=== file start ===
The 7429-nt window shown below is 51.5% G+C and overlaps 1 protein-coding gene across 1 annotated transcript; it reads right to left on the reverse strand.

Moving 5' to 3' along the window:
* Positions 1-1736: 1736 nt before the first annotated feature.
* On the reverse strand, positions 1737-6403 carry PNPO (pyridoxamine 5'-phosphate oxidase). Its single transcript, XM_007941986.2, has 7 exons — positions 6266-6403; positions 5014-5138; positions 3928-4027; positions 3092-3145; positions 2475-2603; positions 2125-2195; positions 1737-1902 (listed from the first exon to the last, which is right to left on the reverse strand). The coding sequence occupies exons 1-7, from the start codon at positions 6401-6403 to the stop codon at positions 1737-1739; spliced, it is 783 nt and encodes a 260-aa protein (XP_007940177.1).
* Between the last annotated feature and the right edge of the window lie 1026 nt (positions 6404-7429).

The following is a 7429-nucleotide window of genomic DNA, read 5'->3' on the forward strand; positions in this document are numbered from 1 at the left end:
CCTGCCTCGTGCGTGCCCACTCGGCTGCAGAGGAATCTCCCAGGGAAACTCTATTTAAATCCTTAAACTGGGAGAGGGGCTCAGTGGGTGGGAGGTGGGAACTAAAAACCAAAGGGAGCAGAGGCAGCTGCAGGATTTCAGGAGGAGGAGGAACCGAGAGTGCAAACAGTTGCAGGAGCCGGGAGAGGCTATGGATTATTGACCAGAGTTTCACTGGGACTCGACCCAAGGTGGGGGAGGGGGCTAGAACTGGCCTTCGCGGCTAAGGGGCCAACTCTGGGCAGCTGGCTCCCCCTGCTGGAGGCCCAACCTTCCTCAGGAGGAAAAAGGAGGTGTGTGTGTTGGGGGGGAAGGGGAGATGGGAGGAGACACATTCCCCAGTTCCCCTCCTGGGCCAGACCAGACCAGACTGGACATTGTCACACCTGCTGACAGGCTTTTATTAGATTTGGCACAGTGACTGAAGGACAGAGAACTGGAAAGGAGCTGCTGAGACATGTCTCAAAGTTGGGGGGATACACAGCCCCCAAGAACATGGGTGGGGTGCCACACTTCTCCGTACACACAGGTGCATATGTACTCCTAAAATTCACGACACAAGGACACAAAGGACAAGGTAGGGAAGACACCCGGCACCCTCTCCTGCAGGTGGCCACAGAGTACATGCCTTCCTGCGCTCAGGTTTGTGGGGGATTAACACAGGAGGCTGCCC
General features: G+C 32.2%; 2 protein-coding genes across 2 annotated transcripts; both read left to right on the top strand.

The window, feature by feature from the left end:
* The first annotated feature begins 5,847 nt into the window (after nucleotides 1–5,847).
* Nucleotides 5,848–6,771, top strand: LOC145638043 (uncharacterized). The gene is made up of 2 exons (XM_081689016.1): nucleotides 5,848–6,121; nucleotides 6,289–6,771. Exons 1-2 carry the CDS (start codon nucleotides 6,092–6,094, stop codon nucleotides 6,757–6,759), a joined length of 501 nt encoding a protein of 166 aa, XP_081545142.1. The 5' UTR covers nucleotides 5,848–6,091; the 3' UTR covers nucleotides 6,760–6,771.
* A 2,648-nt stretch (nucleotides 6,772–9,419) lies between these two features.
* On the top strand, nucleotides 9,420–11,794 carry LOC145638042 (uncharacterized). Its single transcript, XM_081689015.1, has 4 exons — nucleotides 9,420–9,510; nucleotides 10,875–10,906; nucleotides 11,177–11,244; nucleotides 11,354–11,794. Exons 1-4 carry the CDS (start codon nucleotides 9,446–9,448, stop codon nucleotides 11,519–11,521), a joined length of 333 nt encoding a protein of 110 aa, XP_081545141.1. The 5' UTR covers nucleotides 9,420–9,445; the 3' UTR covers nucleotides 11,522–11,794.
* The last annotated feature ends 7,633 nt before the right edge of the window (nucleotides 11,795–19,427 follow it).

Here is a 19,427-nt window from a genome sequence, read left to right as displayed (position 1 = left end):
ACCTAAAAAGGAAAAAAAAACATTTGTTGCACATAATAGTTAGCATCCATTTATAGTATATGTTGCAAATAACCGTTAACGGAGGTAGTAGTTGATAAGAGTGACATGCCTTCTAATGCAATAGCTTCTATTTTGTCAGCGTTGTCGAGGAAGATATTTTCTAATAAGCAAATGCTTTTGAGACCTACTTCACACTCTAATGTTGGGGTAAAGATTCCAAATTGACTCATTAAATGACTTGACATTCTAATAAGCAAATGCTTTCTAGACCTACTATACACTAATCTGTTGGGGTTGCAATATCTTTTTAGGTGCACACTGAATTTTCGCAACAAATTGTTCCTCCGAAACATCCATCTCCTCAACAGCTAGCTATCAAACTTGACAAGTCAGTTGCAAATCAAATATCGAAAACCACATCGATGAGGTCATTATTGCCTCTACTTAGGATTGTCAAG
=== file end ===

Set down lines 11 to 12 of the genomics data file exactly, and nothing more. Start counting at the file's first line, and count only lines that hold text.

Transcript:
* Nucleotides 5,848–6,771, top strand: LOC145638043 (uncharacterized). The gene is made up of 2 exons (XM_081689016.1): nucleotides 5,848–6,121; nucleotides 6,289–6,771. Exons 1-2 carry the CDS (start codon nucleotides 6,092–6,094, stop codon nucleotides 6,757–6,759), a joined length of 501 nt encoding a protein of 166 aa, XP_081545142.1. The 5' UTR covers nucleotides 5,848–6,091; the 3' UTR covers nucleotides 6,760–6,771.
* A 2,648-nt stretch (nucleotides 6,772–9,419) lies between these two features.